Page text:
Wednesday, May 04, 2011

Long Way Home

I recently traveled alone to Singapore and Vietnam, and several people remarked on how brave or unfortunate it was. I get why some people would think traveling alone would be unfortunate, but I think some of those people just have no idea how to do things on their own, are too afraid of what other people think, or simply don't know how to spend time by themselves. Anyone who's moved to a new city (or new country) where they don't know anyone can attest to feeling alone at times. Though contrary to popular belief, alone does not equal lonely.

*Side note: Vietnam is AWESOME. Super cheap, friendly people, and absolutely beautiful. I received 5 star treatment at $50/night. A driver picked me up from the airport, I had a hot towel and freshly made mango smoothie upon my arrival, my room had orchids all over, a complimentary laptop to use, and more. The concierge was able to reconfirm all my bookings and even get stuff for me (like fixing a belt.) You can get pho for breakfast along with any fruit, bread, juice, coffee you want. $50 a night...

*Singapore was pretty sweet...such good food and great shopping, but SO HOT.


Part of growing up is learning how to do things on your own, and traveling alone is a great way to challenge yourself to step out of your comfort zone and become a more well rounded person. Navigating the streets of a foreign country where you don't speak the language, no GPS/smartphone, trying to haggle with a language barrier, making friends with other travelers from all over the world with interesting stories, and just doing new things in general. You do all these things when you travel alone, and the best part is you can do whatever your heart desires. I can say I had a blast...though sometimes I'm a little concerned how easily I can entertain and amuse myself...

Point, grunt, and order

When you travel with others you have to worry about accommodating other peoples' travel plans/desires or someone potentially ruining the dynamic of the group. Anyone who's traveled with a buzzkill knows what it's like...though the best part of traveling with people you know is being able to experience breathtaking moments with one another; Scuba diving the Great Barrier Reef, watching the light show at the Eiffel Tower, the view after climbing/hiking a mountain, and so on. Those moments are what make life pretty amazing.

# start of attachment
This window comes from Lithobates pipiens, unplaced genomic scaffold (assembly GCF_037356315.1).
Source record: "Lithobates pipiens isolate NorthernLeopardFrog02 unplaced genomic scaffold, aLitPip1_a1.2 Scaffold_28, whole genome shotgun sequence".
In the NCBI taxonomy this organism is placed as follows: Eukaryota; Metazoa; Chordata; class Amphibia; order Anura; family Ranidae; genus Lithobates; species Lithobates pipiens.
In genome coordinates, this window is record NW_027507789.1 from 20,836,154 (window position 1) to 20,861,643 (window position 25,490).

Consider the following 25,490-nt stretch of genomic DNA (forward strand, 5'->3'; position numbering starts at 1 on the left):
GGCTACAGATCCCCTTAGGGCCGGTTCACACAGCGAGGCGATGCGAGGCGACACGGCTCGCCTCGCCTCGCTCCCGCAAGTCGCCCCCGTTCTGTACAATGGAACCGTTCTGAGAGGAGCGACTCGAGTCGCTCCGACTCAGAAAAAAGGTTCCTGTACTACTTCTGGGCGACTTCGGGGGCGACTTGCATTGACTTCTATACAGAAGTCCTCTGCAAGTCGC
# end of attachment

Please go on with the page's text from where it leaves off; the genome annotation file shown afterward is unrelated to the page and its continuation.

Seeing this with a friend would have been even more epic

I only started traveling alone recently, when I put on my bucket list to travel to all 7 continents by the time I hit 30. I have Africa and Antarctica left...but the top items on my list the next 3 years are Antarctica, Peru, Chile, Argentina, Cuba, South Africa, Kenya, Egypt, Jordan, Israel, Turkey, India, China, Thailand, Cambodia...and World Cup 2014 in Brazil. Life's too short...there are too many things to do, see, and learn that you can't wait around for others to accomplish what you want to accomplish or you'll just end up waiting forever.

There was a moment where I thought: "I could be in a cubicle working, a business meeting, or at the gym...but instead I'm in the middle of Vietnam where I don't know a single soul for thousands of miles drifting on a boat. I am a looooong way from home. This is AWESOME." Really, everyone should try going someplace random where they don't know anyone sometime...not Into The Wild style though, that's just stupid...


There was a comment on reddit (forgot the author) that explains life after college pretty well. It confirms my motives for doing the the things I do, which is do things that make me happy regardless of what anyone else says; mainly traveling, eating, and picking up random hobbies. To continue these things I do whatever it takes (without breaking my principles) to ensure I stay happy.